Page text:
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DCD Design Cost Data

Code Compliance in a Single Exterior Wall Panel

Posted: August 1, 2017 | Project Management

By Richard Chase and Dan Johnson

NFPA 285 exterior wall fire resistant directives and the advent of WSEC (Washington State Energy Code) “Continuous Insulation” now require no thermal breaks across structural members. Because of these developments, the design community was charged with the responsibility of identifying a variety of independent products and materials and combining them into a cohesive exterior cladding that provides performance, durability, and service life at a reasonable cost to their clients.

Were it not for the historical complications inherent when using EIFS (exterior insulated finish systems), it would be a logical candidate for compliance with both NFPA 285 and WSEC. But many building owners, contractors, and architects were skeptical – particularly with an assembly perceived to have difficulties.

Introducing ROK-ON™ Structural Insulated Sheathing

Then along came a brand new “Structural Insulated Sheathing” product called ROK-ON™ SIS. New Federal mandates for both energy and fire codes now require changes in how buildings are constructed. Compliance can necessitate adding as many as seven products to the external configuration beyond the framing. Imagine the added expense and added time in the construction cycle.

Developed by ROK-ON™ Building Systems, ROK-ON™ SIS provides a high-performance wall insulation system designed to meet the new energy and fire codes in one easy step. The system is centered around a 2.75" panel that has a 2" core of rigid insulation surrounded by a layer of fiberglass-reinforced ceramic cement board.

The typical panel is R 10.5, and is attached directly to framing as the structural sheathing. The system can accommodate most architectural finishes, but is particularly well-suited for direct applications of Stuc-O-Flex. It can be finished directly, without additional layers needed to protect typical substrates like gypsum, plywood, or OSB.

The unique combination of the physical properties of ROK-ON™ with its fiberglass-reinforced ceramic sheathing increases performance while removing the risk of rot, mold, or fire damage. And ROK-ON™ panels eliminate the threat of liability associated with common EIFS assemblies.

These robust panels will not burn, delaminate, rot, mold, or deteriorate. Joints are glue-sprayed and sealed using a fiberglass mesh. Each joint is triple sealed – providing substantial redundancy against failure to the elements.

With a lasting finished exterior of Stuc-O-Flex, these ROK-ON™ panels have been used throughout the U.S, Canada, and Mexico in residential and large commercial applications for both new construction and retrofit. They can bolt or screw directly to wood, metal, or concrete, and be installed and finished in three easy steps without any special tools, trades, or fasteners. The panel’s strength and impact resistance makes it ideal for use in prefabrication.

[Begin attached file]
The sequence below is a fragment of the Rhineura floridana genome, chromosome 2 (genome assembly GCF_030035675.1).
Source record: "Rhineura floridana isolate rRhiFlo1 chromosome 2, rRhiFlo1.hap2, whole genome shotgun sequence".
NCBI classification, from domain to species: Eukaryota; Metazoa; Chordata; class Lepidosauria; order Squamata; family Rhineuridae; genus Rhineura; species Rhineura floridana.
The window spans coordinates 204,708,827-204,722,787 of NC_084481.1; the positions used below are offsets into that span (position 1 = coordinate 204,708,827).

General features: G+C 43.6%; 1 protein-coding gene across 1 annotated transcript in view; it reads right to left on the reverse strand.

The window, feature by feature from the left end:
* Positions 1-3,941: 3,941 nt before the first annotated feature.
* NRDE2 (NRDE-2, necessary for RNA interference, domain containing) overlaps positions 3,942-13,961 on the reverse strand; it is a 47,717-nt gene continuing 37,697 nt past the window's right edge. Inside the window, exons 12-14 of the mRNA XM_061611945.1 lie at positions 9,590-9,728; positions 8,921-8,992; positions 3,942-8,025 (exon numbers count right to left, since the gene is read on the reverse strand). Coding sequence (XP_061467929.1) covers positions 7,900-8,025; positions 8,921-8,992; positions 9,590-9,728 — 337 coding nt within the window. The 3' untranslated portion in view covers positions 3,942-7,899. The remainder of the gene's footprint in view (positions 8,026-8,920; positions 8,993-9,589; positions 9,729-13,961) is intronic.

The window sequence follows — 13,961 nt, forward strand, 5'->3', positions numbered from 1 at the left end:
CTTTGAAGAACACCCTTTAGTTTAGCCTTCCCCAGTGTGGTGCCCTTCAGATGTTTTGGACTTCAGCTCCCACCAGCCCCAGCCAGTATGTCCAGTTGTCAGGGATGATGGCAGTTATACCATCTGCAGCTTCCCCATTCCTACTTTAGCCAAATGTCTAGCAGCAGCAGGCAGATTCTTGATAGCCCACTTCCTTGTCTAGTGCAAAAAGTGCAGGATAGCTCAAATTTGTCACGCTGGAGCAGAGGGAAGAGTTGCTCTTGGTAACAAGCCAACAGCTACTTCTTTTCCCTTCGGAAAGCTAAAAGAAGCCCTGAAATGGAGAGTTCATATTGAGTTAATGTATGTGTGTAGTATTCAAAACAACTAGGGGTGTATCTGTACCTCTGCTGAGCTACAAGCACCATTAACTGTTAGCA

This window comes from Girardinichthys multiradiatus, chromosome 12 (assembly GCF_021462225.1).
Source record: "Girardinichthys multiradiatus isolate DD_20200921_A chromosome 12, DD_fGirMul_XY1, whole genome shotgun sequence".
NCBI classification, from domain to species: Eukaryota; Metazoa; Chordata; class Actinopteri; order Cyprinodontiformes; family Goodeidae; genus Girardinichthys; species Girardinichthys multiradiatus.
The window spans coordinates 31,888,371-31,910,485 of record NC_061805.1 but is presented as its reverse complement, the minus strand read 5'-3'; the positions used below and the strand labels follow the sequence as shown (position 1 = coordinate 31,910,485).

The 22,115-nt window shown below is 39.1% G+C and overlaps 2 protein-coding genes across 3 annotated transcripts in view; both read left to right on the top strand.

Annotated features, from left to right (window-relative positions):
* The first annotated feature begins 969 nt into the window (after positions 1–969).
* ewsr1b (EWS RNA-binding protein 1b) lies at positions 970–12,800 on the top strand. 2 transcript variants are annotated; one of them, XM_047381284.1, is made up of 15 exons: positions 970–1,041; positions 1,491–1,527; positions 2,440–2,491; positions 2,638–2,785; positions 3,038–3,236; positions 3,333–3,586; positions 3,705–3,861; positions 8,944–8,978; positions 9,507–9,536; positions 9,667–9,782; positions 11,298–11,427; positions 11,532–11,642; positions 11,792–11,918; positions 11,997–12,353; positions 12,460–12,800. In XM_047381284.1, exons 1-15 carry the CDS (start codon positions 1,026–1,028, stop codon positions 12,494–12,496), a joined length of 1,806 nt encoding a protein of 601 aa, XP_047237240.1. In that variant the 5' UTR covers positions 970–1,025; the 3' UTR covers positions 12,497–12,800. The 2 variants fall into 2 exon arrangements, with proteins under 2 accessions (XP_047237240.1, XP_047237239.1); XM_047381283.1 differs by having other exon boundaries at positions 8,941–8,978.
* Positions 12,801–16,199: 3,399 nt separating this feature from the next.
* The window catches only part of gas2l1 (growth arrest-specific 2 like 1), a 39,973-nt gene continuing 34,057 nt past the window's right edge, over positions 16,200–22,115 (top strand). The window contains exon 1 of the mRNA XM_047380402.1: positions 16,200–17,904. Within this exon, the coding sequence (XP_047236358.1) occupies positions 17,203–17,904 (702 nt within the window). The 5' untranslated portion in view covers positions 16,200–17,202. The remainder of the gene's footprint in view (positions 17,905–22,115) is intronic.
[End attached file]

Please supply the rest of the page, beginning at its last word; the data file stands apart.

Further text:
A Collaborative Approach between Two Trusted Companies

Stuc-O-Flex International, Inc. is known as a leader in the field of formulating, testing, and manufacturing vertical wall products. Thirty years ago, they introduced the first breathable elastomeric acrylic finish (the industry’s first stretchable finish for stucco and EIFS), minimizing the likelihood of cracks.

At that time, Stuc-O-Flex was one of approximately 30 companies enjoying the expanding market opportunities for exterior insulation and finish systems. Developed in Europe for use on masonry walls, EIFS were a hot commodity in the U.S. during the oil embargo of the 1970s. However, there was a problem: American installations involved framed walls with sheathing, not solid masonry.

In the mid-1990s, EIFS came under increased scrutiny when moisture penetration (generally at the interface with adjacent materials) became trapped behind the insulation. This caused deterioration of sheathing and some of the structural framing.

Use of EIFS declined dramatically as litigations mounted, and it wasn't long before architects and builders chose other options. The insurance industry's decision to raise premiums – in some cases by 500% – on EIFS-clad structures was the final blow.

In an effort to mitigate moisture-related problems associated with EIFS, Stuc-O-Flex developed the industry’s first rainscreen drainage mats, marketed under the trade name “Waterway.” Stuc-O-Flex has since sold over 60 million square feet to alleviate water penetration issues and waterproof buildings.

To keep up with changing market conditions, Stuc-O-Flex also designed the first drainable rainscreen stucco assembly. With a continued desire and demand for the appearance and aesthetics of EIFS and/or traditional plaster, this rainscreen stucco configuration was intriguing to the architectural and design communities. With millions of feet of EIFS retrofit and repair necessary, this design became the basis and scope of work to repair and resolve construction defect litigation by many consulting engineering firms.

Using ROK-ON™ SIS panels with a Stuc-O-Flex applied exterior has proven to be a time-and-money saving technique that provides continuous insulation as well as moisture prevention in practically any type of environment. The collaboration of these two companies to present this unique exterior shell offers many benefits and cost savings to builders and designers keen to take advantage of innovation and technology.

For more information, contact: Richard Chase @ or Dan Johnson @